Enter private school designed for kids who do not fit the system.  A school designed to allow the system to fit the kids.  A school where every single person from the Board to the school admin believe that the system should fit the kid, and that kids will do well if they can.  In Berrik’s case, he needs a little extra support to keep him on task.  He was speech delayed as a toddler and this still impacts him as well.  His developmental coordination disorder makes things like writing more challenging.  So, he works with the speech language pathologist weekly.  He works with the OT twice per week.  And his teachers are making accommodations that make it easier for him to do well.  Not surprisingly he is doing exceptionally well.  Because kids will do well if they can.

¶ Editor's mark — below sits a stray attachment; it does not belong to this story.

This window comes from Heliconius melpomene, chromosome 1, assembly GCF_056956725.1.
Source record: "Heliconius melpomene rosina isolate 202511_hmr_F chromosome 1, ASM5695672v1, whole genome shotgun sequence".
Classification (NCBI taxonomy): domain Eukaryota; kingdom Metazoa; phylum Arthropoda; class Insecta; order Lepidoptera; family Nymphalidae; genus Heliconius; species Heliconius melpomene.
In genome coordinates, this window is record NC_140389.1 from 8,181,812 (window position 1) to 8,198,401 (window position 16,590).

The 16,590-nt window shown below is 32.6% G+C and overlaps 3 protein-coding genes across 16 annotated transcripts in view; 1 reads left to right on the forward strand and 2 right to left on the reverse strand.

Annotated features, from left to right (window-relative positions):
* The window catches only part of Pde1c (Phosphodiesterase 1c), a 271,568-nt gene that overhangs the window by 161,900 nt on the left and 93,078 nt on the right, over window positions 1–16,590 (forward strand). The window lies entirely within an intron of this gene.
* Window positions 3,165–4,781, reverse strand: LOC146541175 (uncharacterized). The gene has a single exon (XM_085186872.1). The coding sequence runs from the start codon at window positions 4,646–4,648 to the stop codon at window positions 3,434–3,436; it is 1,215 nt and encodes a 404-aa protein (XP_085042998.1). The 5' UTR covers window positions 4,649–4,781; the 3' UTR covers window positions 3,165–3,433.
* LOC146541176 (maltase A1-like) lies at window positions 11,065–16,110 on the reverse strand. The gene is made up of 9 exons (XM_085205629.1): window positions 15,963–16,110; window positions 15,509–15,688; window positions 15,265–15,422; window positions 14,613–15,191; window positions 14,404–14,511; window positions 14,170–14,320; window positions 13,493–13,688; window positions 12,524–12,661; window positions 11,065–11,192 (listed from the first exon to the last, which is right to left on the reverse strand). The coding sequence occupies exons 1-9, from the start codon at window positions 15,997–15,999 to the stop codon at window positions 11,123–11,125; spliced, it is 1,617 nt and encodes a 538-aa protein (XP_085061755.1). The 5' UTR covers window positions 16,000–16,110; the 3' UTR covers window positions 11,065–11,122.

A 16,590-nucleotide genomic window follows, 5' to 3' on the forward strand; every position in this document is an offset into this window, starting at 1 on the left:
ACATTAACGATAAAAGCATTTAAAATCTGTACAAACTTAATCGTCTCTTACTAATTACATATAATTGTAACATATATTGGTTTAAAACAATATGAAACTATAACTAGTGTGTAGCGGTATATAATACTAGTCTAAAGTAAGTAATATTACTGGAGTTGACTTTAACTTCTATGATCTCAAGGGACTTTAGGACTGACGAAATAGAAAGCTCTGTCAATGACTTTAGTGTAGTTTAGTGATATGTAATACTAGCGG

I was at the school’s annual AGM listening to one of the OTs and the family counsellor present about a new program that is being piloted this year.  They referenced Dr. Greene’s quote.  And they talked about developmental age vs. chronological age.  It really resonated with me and if I needed one more reason to know that I have my boy in the correct school for him, this was it.  Think about it.  Chronological age is a pretty arbitrary thing to use to determine things like school grade, ability to drive, ability to drink or smoke marijuana, etc. etc.   Think about the kids you know and all the different phases and stages of development.  Even amoung my own three kids, their developmental ages vs. chronological ages have varied by quite a bit.  My kids’ friends vary dramatically as well.  Take any handful of 12 year olds (or 15 year olds, or 3 year olds) and compare their developmental age.  Some are incredibly mature in some areas of their lives, and some are developmentally younger. McKenna didn’t walk until 19 months.  She never crawled. Her physical development was on the edge of what would be considered ‘normal’ and she was way behind her peers.  Wasn’t much we could do about it, so we just let it be. She’s a strong runner and a competitive dancer now.  Development happens when it happens and while it should progress, the rate at which it progresses varies and shouldn’t be labelled or used as a predictor of future ability.  What is important to note as well, is that kids may be developmentally more mature in one area of development and not in others.  Dr. Greene talks about this as well. If we pay attention to developmental age and give kids what they can handle based where they are developmentally, they will do well.  It’s not unlike giving a first year resident surgeon an incredibly complex surgery on her first case.  The outcome likely won’t be all that good.  Why are we surprised when we ask kids to perform tasks beyond their developmental ability and it doesn’t go well?  It often results in behaviors that we see as negative.  But actually it’s quite normal and the kid is not the problem.